EVERYONE fakes orgasms.
If you thought women had complete domain over this sexual trickery, you would be wrong. A recent survey by Time Out New York found that 30% of men in the city had faked an orgasm. And apparently, this is a real thing. It’s even the basis for a recent book, Why Men Fake It: The Totally Unexpected Truth About Men and Sex by Abraham Morgentaler, M.D.
Herbenick adds that previous research confirms both genders are guilty: “Our data suggests that, in any given sex act when people don’t have an orgasm, 6% of the men who didn’t have an orgasm and 19% of the women who didn’t have one fake orgasm.”
9. Some people fake orgasms for actually kind of sweet reasons.
Researchers recently surveyed 481 heterosexual self-identified women about whether or not they fake orgasms and why. Some common themes were faking it to protect their partner’s feelings or attempting to increase their own arousal (like an orgasm self-fulfilling prophecy).
10. But a lot of people fake orgasms because of insecurities…or to get the sex over with already, TBH.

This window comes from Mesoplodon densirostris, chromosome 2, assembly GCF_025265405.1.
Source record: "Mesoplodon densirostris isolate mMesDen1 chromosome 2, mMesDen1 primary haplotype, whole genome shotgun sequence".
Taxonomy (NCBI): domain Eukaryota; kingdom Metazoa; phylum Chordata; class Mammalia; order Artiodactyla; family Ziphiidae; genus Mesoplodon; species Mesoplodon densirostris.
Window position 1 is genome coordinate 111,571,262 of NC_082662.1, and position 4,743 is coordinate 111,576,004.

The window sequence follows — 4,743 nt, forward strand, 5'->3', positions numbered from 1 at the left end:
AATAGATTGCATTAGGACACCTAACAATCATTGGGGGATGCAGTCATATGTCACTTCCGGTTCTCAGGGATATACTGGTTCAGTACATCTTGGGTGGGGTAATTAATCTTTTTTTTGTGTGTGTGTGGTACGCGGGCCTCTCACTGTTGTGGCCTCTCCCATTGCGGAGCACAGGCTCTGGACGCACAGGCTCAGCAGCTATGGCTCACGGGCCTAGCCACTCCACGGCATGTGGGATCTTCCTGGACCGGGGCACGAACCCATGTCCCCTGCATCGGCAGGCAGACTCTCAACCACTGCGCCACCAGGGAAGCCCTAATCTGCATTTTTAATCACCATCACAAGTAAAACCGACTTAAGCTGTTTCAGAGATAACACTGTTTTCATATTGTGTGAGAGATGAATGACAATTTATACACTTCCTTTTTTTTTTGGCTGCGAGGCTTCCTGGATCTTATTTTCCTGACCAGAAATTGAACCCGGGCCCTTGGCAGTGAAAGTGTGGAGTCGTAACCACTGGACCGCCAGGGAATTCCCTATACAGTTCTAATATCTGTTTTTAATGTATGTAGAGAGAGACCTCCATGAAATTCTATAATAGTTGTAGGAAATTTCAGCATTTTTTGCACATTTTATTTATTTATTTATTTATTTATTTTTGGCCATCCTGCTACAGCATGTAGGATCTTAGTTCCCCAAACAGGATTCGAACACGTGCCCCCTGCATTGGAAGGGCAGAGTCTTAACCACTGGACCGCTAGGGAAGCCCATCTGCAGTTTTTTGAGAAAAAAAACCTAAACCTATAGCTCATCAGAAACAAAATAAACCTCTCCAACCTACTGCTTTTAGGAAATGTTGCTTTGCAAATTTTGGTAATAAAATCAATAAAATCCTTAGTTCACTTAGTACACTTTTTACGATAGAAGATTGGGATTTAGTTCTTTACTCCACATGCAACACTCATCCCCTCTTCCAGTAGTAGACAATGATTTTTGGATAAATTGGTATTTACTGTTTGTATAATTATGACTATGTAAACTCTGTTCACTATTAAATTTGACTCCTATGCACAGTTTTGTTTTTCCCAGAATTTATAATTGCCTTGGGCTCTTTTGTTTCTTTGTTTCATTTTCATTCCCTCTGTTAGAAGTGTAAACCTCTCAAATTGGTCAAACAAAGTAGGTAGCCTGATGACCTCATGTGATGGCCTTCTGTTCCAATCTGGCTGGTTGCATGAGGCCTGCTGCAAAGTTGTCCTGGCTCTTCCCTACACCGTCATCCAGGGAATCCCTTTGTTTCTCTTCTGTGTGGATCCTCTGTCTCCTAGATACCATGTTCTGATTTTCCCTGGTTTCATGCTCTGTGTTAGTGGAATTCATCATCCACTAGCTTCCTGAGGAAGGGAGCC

Two other main reasons women faked it were that they felt insecure or abnormal, or they just wanted the sex to be over. Womp.
11. It’s totally normal not to have an orgasm every time, and we need to accept that as a fact of life.
There’s actual research on this: Not everybody comes every single time. “Generally, somewhere around two-thirds of women had an orgasm the most recent time they had sex,” says Herbenick, while that number is around 91% for men. So realistically, it’s just not going to be a home run every time you rub your genitals together. Make peace with that.
12. Switching things up and communicating openly with your partner can up your chances of having an orgasm.